In some cases, the lessons we learn in certain spend categories can teach us approaches for tackling different areas as well. As one example of this, it's worth considering some of the negotiation and sourcing strategies in a recent article from Travel Procurement that suggests how "Corporations must reclaim negotiating control" by choosing what types of information that they want to share with suppliers (versus what suppliers request). In this regard, "Corporate procurement specialists and travel managers are forced to give the upper hand to some airlines by providing confidential data that allows the airlines to mine this (scrubbed) database to determine how much business -- and often at what price --your company is giving to their competition ... I doubt that any chief financial officer would tolerate that type of purchasing paradigm from any other vendor trying to sell goods and services. Imagine IBM refusing to quote a price for computers and mainframes unless you showed them how many Dell products you bought during the past year and asked you to specify by type of product."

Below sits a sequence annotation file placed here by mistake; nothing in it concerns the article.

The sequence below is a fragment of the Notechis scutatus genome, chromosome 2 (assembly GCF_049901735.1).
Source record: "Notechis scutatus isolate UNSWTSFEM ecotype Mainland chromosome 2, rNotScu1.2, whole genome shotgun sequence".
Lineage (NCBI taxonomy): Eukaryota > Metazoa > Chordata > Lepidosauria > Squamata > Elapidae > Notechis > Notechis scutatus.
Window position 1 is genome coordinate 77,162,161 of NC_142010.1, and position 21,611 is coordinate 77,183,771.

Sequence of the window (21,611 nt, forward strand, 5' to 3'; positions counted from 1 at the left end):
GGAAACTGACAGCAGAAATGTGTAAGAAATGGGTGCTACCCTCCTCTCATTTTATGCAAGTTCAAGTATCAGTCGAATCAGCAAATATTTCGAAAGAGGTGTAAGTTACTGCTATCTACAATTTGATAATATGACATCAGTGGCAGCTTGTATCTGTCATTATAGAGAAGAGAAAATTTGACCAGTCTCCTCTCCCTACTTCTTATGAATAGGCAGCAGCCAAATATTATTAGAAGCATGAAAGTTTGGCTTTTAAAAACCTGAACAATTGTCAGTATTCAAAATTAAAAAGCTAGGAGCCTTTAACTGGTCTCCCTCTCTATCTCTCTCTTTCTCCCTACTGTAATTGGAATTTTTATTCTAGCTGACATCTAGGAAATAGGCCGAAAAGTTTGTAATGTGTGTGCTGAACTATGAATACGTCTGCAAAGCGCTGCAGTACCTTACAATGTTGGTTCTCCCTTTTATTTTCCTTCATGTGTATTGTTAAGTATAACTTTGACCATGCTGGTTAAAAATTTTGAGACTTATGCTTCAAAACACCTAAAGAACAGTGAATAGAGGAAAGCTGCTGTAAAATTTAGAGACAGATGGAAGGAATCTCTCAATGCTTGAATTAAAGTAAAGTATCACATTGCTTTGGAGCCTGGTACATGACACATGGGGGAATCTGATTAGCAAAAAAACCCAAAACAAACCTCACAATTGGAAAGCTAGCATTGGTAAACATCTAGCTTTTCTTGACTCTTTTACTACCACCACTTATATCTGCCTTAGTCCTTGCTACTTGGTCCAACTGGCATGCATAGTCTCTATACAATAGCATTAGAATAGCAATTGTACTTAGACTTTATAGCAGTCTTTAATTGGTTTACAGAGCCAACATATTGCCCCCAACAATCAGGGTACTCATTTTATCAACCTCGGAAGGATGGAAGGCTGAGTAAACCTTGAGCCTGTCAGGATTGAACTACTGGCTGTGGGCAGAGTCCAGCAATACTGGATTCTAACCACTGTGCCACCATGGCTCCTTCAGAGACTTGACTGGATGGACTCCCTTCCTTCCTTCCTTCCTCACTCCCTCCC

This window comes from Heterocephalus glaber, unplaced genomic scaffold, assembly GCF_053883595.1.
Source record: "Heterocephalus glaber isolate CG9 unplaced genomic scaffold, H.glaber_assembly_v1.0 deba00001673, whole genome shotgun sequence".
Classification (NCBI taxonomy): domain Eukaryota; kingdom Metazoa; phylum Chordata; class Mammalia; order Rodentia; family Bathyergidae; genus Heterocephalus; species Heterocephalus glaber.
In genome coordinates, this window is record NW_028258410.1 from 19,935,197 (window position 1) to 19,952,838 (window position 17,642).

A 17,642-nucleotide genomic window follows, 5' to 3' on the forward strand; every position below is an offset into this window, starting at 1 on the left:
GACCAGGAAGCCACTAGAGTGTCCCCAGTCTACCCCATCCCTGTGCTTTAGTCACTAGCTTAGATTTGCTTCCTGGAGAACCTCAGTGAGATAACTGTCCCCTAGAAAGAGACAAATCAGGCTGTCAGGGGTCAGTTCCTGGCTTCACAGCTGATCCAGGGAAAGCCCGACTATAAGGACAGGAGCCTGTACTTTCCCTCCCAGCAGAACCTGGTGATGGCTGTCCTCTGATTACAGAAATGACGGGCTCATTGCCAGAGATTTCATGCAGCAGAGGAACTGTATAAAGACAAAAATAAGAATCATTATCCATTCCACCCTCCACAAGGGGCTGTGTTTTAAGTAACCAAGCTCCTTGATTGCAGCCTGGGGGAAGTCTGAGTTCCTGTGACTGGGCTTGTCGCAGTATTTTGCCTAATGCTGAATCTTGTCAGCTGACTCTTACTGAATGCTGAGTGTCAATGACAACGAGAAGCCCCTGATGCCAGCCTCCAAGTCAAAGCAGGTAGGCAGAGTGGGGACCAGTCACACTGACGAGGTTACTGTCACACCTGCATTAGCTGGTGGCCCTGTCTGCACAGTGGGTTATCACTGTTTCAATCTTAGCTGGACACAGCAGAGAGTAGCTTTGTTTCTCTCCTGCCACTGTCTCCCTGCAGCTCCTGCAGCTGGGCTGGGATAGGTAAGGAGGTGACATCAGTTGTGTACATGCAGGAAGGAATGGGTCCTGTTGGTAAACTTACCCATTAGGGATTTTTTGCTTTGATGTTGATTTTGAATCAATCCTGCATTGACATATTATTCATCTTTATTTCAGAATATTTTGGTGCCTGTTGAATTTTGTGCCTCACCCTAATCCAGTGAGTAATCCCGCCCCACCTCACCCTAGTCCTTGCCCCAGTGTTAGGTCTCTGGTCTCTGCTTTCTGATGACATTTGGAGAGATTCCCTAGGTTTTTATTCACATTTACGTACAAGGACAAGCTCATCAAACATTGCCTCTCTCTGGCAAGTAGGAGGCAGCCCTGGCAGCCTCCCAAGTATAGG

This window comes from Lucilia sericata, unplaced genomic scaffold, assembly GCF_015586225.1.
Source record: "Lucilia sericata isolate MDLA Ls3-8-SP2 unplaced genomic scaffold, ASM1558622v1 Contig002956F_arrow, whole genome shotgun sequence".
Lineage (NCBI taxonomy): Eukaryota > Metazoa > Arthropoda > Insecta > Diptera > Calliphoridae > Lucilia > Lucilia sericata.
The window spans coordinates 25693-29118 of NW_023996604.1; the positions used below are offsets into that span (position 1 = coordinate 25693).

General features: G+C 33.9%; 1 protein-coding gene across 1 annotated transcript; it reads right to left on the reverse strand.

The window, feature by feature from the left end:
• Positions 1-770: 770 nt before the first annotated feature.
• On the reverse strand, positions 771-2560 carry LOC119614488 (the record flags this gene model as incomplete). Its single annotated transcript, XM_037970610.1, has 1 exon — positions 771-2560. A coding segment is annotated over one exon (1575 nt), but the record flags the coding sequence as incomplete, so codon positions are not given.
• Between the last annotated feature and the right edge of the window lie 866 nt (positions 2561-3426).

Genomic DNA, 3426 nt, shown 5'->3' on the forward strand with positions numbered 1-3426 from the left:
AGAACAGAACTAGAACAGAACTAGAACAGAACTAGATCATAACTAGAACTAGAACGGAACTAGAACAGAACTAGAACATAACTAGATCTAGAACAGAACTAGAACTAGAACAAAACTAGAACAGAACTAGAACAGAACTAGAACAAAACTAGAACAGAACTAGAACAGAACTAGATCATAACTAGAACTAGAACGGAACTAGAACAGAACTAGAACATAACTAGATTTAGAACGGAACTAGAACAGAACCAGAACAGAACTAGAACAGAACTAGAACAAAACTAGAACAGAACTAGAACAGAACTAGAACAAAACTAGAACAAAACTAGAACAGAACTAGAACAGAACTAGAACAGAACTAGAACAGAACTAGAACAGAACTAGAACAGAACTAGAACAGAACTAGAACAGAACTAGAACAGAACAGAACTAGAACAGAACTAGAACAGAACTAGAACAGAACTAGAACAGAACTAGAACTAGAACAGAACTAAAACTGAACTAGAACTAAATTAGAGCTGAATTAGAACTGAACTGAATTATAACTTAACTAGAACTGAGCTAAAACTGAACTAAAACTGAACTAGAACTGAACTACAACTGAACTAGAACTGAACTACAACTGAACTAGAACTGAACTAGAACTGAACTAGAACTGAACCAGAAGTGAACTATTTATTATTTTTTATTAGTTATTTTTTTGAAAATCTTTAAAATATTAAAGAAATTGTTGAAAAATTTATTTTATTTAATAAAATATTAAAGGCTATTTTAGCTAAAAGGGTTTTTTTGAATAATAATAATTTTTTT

In other cases, "forced compliance" that mandates employees chose preferred carriers, hotels, car rental companies, etc. can backfire. Consider how we should "we should look at the overall investment in a trip and also take advantage of technology that allows a business traveler to 'spot buy' the best price, because it's difficult to prove that a $200 decision on one ticket could in fact impact 2 percent to the bottom line of an entire corporate airline discount program." It all comes down to the fact that in the end, "If you let the suppliers dictate the rules of engagement and artificially stimulate demand -- as well as stifle competition -- then you really have yielded the decision making to the supplier."
Certainly, this is food for thought in categories outside of travel. MRO providers and any company -- especially distributors -- that offer value-added services from a vendor managed inventory or just-in-time perspective have access to data that they can certainly use to their advantage, either limiting your choices or building higher margins for their products and solutions overtime at your expense as your dependency increases. It reminds me of Grainger suggesting sourcing strategies to potential customers. Caveat Emptor, I suppose!
- Jason Busch